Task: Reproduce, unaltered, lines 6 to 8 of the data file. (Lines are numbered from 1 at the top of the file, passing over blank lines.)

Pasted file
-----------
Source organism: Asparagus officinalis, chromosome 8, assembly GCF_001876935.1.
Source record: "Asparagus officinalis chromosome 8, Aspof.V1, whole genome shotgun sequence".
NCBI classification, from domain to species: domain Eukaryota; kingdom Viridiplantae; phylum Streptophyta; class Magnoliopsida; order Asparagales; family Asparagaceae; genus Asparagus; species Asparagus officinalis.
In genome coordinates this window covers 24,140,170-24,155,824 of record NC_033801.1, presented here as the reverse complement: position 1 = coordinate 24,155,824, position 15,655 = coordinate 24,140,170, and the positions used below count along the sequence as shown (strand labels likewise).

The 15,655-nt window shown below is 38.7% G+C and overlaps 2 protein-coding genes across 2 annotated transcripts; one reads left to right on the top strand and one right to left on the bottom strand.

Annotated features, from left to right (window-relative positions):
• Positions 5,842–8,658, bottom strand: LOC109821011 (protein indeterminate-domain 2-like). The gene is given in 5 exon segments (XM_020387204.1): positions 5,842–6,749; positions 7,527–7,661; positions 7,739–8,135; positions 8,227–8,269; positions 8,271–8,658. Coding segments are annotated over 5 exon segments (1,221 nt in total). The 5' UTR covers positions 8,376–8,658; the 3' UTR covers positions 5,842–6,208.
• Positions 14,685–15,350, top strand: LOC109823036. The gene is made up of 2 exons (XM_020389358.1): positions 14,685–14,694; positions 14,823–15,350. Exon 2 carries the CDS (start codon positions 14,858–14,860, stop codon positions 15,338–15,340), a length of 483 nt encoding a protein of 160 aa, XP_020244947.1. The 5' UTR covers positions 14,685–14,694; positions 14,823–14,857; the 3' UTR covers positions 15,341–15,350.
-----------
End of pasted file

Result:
Annotated features, from left to right (window-relative positions):
• Positions 5,842–8,658, bottom strand: LOC109821011 (protein indeterminate-domain 2-like). The gene is given in 5 exon segments (XM_020387204.1): positions 5,842–6,749; positions 7,527–7,661; positions 7,739–8,135; positions 8,227–8,269; positions 8,271–8,658. Coding segments are annotated over 5 exon segments (1,221 nt in total). The 5' UTR covers positions 8,376–8,658; the 3' UTR covers positions 5,842–6,208.
• Positions 14,685–15,350, top strand: LOC109823036. The gene is made up of 2 exons (XM_020389358.1): positions 14,685–14,694; positions 14,823–15,350. Exon 2 carries the CDS (start codon positions 14,858–14,860, stop codon positions 15,338–15,340), a length of 483 nt encoding a protein of 160 aa, XP_020244947.1. The 5' UTR covers positions 14,685–14,694; positions 14,823–14,857; the 3' UTR covers positions 15,341–15,350.